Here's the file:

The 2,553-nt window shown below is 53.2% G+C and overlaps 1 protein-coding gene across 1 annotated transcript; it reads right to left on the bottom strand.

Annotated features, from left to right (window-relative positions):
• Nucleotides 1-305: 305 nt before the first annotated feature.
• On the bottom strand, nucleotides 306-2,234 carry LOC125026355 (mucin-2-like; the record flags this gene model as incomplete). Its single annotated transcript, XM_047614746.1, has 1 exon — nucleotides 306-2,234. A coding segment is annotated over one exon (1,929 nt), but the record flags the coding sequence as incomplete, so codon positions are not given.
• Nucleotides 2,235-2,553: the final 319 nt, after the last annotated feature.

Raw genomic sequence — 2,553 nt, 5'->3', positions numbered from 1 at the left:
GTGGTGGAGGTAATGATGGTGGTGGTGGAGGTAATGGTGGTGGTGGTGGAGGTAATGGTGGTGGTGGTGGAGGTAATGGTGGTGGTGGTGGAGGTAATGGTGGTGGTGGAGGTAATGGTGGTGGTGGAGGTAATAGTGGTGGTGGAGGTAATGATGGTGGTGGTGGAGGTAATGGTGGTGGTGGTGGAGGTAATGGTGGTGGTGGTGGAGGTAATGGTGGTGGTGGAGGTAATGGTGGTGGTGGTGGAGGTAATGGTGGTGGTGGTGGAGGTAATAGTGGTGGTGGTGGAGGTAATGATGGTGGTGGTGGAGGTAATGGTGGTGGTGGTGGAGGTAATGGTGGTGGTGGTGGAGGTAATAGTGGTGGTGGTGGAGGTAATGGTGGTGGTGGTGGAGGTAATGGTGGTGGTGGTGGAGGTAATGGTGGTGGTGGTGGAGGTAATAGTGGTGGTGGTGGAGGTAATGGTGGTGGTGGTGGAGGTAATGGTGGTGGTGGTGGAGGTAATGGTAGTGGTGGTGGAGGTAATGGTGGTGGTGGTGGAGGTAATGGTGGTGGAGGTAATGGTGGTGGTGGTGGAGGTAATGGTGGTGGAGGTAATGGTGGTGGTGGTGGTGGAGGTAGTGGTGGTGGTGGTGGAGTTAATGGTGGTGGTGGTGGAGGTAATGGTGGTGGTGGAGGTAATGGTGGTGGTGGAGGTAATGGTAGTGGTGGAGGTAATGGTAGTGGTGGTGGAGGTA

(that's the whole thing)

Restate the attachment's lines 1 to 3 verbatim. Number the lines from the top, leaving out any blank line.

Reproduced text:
The 2,553-nt window shown below is 53.2% G+C and overlaps 1 protein-coding gene across 1 annotated transcript; it reads right to left on the bottom strand.

Annotated features, from left to right (window-relative positions):
• Nucleotides 1-305: 305 nt before the first annotated feature.